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Ruffles and florals and bows, oh my! Toss in sweet heart prints, eyelet, sugary sequins, and fabric twisted into petal-inspired folds that mirrored the shape of plants in the botanical gardens and the Rodarte fall-winter 2019 show felt like a Valentine to Los Angeles. It makes sense, given that designers Kate and Laura Mulleavy hail from Pasadena and have a flair for fairy-tale romance.
“I went to The Huntington as a kid and my grandma was a docent here; she worked here!” Kate Mulleavy told The Hollywood Reporter, gesturing to the setting of the Tuesday afternoon fashion show. “I think our love for L.A. really came out in the show, so it was fun for us. After however many years we’ve done this, somewhere between 10 and 12, it felt natural to come and do a show where we live. So many of our collections are inspired by California anyway.”
Noting that the Huntington Library, established in 1919, is celebrating its centennial this year, Laura Mulleavy said that the collection took the tribute a step further, with inspiration derived from Hollywood’s golden age movie musicals — also a theme of the spring-summer 2019 Gucci ad campaign. “The collection was really referencing musicals in an abstract way. The idea of dance in cinema from the ‘30s to the ‘70s was interesting to us in the colors and fabrications.”
“We reference All That Jazz, one of my favorite movies of all time,” said Kate Mulleavy of the 1979 Bob Fosse film. “It’s a movie I’ve lived with for so long and watched so many times that it really came out in some of the silhouettes in the show. There are also references to Ginger Rogers. Little berets and odes to dance. Certain things were just appealing to us like glitter and bows. All funneled through our interpretation; we don’t ever do anything in a literal way.”
Technicolor glitter was artfully painted on the models’ lips and eyelids, while bows showed up on tights and leather bustiers, skirts and dresses–there was even a giant cobalt bow-shaped clutch bag.
An influence of nature and the botanical garden setting was also apparent in the floral, bird and butterfly motifs (hand-drawn by Kate) that branched into cuff bracelets, earrings, hair clips and elaborate hair bouquets fashioned by hairstylist Odile Gilbert. Some models carried colorful bunches of calla lilies. Strappy sandals and booties with clear PVC insets that called to mind transparent rain ponchos felt especially right, given the stormy weather in L.A. lately.
“In L.A., we’re surrounded by all these amazing national parks and Angeles National Forest,” said Kate Mulleavy. “We’re in the middle of this incredible natural landscape and yet we’re also in an imaginary landscape, a world of musicals, which in terms of film is even a more fantastical leap that people break out into song and dance.”
Given the label’s star following, it was no surprise that the front row included Marisa Tomei, Stephan James, John C. Reilly, Maddie Ziegler, Mackenzie Foy, Elsie Fisher, Rowan Blanchard, Gia Coppola, Langley Fox Hemingway, Liberty Ross, musicians Kim Gordon, the Haim sisters, Miguel and more. Brie Larson, Tracee Ellis Ross and other guests wore flouncy, candy-colored tulle dresses from the spring 2019 Rodarte collection, but they surely noted the gorgeous new gowns in glittery Chantilly lace and vibrant silk organza that are destined for the red carpet.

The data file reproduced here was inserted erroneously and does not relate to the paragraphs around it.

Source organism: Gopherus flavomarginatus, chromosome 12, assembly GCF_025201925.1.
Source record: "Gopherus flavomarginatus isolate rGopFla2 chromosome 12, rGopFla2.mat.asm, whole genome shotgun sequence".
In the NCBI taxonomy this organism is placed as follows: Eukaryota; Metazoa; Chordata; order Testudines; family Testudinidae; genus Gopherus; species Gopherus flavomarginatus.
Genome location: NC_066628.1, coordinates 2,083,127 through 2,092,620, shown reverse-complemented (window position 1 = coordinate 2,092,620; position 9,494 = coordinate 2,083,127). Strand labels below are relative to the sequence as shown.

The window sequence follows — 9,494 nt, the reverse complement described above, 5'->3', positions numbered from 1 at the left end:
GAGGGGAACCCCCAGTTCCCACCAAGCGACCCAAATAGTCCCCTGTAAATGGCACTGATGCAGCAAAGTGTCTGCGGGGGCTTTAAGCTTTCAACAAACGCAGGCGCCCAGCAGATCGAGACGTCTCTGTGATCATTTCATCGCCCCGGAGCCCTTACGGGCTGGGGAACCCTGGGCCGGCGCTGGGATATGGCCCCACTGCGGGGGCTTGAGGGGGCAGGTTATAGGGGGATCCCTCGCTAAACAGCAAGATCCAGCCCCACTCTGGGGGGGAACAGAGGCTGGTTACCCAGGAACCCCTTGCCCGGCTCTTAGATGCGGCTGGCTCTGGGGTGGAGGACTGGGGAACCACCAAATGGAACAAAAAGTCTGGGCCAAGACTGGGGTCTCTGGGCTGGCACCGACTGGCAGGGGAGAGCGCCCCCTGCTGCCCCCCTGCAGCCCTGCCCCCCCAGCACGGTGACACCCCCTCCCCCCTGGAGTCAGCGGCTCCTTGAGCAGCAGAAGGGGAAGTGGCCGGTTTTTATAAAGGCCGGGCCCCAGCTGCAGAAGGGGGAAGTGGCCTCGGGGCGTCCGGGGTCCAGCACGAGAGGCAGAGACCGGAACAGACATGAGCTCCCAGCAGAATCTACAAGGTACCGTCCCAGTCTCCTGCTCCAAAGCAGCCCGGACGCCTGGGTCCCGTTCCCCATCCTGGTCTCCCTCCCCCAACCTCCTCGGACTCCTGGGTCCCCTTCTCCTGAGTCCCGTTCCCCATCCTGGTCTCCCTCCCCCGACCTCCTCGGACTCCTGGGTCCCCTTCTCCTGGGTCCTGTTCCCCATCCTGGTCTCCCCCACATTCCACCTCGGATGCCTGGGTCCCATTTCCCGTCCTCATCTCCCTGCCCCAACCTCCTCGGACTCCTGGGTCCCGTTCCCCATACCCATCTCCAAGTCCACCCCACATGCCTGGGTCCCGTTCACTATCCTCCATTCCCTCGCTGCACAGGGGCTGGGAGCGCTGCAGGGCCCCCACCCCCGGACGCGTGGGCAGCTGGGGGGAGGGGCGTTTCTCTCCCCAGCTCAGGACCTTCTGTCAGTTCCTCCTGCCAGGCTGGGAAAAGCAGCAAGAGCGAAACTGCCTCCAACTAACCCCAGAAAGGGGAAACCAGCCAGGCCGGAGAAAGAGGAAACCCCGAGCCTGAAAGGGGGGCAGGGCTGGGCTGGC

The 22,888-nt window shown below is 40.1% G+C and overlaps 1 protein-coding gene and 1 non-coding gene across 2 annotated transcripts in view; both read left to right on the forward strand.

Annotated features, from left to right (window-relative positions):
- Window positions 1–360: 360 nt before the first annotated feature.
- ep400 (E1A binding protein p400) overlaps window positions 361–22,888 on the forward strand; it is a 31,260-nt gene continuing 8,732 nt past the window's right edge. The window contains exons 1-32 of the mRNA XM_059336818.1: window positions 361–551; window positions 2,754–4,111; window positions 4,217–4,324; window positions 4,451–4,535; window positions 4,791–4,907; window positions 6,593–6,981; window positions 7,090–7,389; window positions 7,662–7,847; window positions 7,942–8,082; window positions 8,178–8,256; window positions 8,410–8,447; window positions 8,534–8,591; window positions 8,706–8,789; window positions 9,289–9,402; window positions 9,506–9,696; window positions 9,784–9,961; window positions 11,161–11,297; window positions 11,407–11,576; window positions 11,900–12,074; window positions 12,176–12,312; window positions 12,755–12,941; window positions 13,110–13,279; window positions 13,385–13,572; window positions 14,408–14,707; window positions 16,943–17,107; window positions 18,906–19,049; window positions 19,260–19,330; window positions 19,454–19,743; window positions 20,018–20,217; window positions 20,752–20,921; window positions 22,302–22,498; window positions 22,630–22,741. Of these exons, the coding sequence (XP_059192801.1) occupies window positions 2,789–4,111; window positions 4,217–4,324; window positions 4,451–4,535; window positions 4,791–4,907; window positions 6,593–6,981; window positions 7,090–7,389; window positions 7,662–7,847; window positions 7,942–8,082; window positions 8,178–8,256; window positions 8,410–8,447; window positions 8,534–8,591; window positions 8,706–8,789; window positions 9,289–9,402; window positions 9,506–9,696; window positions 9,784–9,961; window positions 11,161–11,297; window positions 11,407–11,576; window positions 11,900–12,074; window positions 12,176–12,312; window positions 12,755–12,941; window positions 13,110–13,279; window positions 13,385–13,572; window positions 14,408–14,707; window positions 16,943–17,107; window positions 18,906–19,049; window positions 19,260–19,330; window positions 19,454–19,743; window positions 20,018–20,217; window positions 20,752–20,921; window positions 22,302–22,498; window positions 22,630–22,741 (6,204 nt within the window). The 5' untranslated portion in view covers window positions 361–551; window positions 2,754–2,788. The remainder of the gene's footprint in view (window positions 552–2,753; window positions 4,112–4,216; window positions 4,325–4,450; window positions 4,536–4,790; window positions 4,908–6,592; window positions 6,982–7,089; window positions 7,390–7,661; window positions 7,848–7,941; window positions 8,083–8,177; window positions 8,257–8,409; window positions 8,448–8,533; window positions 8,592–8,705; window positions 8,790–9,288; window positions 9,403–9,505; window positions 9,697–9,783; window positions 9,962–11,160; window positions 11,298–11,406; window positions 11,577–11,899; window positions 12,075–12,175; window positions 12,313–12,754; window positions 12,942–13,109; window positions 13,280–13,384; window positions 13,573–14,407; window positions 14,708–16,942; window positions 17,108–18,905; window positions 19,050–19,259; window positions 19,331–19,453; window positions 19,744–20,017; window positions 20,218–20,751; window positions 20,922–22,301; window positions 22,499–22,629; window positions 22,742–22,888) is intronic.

Ross chatted with Diane Keaton, who donned a black turtleneck and tailored suit (she must have loved all the chic evening pants on the catwalk). The 73-year-old actress accessorized with a polka-dot pocket square, a wide-brimmed black hat and a glass of rosé.
Rodarte presented their collection in partnership with new female-focused luxury wine brand, JNSQ (named for the French phrase “je ne sais quoi”) from Stewart and Lynda Resnick’s The Wonderful Company. Tuesday marked the private debut of the JNSQ rosé cru and sauvignon blanc ($29 each) that will hit specialty wine stores and JNSQ.com by Valentine’s Day.
Designed to be sustainably reused, the curvaceous wine bottle was inspired by a vintage perfume bottle and comes with a rose- or grape-shaped glass stopper. “We live in an age where we don’t want single-use things; we want things that last,” Resnick, who is heavily involved in the product design, told THR.
“Our first design had a plain glass stopper and when it came in, I said, ‘It’s just not right; it needs something!'” she continued. “Since we also own Teleflora, I said, ‘Bring me every flower in the building!’ They brought in this perfect white rose and I put it in the bottle and everyone stood up and applauded. Working with the girls was an inspiration for us. Wasn’t it a gorgeous show? I have to get that blue dress for Fiji Water!” (Resnick owns the brand that made headlines after the so-called “Fiji Water Girl,” who is now suing the company, stole the red carpet show at the Golden Globes.)
“We’re so used to traveling for our shows, so it feels nice to be able to come together and have an event and just celebrate,” said Kate Mulleavy. “It’s always nice to have a glass of rosé. You can have the rosé at the fashion show. You can have it the night before when you’re working. It goes with everything! And it’s my favorite color, pink. I love pink!”
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